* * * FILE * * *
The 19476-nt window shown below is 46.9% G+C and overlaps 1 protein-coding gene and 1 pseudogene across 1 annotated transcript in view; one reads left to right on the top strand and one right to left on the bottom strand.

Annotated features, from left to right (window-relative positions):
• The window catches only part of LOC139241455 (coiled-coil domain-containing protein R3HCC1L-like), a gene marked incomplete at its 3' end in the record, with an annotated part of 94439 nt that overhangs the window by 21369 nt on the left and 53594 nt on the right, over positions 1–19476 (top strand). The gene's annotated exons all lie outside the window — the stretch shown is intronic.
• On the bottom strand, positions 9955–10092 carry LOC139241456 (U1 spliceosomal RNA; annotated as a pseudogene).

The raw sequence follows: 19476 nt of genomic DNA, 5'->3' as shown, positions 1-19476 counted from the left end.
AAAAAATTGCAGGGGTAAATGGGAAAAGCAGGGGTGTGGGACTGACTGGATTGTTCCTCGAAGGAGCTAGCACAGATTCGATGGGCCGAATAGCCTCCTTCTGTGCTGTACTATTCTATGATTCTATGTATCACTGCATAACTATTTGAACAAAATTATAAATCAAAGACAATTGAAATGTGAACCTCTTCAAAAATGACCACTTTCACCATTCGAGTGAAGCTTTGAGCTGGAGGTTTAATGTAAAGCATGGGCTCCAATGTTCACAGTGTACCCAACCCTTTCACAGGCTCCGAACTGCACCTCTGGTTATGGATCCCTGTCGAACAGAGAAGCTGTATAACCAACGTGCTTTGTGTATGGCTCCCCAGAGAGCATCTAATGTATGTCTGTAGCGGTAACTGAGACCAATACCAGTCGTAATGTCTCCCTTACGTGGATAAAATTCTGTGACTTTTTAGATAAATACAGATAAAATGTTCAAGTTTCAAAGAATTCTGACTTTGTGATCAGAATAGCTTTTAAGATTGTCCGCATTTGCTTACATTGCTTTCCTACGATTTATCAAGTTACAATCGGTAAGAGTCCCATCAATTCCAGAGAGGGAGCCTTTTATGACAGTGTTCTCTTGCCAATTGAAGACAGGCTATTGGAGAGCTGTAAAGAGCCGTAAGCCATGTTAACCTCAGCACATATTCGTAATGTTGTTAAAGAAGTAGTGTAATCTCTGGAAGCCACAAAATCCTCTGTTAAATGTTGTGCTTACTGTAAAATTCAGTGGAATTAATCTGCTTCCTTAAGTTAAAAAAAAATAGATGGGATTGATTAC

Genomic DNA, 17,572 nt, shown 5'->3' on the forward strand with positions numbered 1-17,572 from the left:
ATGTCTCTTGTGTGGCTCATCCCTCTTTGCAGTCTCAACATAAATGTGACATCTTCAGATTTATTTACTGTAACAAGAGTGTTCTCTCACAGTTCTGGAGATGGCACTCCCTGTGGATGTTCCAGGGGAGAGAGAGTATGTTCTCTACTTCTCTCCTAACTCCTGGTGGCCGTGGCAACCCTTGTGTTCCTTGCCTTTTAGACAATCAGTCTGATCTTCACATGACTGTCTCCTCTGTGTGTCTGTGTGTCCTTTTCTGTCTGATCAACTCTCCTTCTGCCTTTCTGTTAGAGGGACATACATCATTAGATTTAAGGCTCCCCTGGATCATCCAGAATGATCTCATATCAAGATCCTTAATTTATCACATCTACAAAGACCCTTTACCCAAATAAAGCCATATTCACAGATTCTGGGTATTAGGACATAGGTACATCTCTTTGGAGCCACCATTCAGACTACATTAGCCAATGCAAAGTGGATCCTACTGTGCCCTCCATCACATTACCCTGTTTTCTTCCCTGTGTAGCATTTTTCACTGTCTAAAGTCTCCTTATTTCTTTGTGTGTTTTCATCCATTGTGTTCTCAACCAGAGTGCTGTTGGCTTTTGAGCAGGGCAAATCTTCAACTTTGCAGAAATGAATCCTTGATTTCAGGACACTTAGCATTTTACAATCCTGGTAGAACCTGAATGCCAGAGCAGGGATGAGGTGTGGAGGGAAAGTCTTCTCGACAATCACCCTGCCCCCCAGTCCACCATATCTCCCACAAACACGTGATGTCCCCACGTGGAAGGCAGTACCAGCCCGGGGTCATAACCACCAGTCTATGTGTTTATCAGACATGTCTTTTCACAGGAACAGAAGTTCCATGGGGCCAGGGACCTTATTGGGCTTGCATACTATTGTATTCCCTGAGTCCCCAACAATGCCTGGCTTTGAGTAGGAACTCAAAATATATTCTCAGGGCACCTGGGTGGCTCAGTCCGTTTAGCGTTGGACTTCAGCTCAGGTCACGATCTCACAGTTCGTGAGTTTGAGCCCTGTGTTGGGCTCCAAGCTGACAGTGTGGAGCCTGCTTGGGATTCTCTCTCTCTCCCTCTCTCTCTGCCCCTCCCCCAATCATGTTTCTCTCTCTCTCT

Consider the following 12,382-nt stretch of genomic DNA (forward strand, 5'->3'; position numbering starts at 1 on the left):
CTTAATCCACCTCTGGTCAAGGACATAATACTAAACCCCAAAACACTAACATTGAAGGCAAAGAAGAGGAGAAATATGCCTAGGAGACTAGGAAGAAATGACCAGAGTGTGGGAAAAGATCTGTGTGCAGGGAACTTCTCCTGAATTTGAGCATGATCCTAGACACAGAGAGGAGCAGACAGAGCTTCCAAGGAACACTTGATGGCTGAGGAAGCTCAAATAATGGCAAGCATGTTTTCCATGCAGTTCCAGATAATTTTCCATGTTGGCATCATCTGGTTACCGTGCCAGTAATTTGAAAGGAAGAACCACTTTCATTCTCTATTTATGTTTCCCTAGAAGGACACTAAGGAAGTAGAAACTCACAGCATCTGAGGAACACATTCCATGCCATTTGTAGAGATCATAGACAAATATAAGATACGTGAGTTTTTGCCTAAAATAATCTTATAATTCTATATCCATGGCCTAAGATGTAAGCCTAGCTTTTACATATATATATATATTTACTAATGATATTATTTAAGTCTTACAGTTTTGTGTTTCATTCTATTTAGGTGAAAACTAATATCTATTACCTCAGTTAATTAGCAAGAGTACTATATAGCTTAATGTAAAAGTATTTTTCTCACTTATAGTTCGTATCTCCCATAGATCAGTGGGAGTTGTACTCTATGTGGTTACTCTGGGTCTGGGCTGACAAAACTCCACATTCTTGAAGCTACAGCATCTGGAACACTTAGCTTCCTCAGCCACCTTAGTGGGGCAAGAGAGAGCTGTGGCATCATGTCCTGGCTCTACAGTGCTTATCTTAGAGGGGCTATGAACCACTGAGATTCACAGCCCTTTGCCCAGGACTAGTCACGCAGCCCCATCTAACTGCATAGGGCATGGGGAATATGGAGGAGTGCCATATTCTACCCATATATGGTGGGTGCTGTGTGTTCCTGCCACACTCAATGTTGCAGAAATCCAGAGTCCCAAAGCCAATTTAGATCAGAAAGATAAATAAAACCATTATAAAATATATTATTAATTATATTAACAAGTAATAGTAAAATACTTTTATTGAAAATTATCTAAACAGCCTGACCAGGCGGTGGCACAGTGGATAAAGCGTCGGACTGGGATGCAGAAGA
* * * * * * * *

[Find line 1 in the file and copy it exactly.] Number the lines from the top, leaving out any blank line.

The 19476-nt window shown below is 46.9% G+C and overlaps 1 protein-coding gene and 1 pseudogene across 1 annotated transcript in view; one reads left to right on the top strand and one right to left on the bottom strand.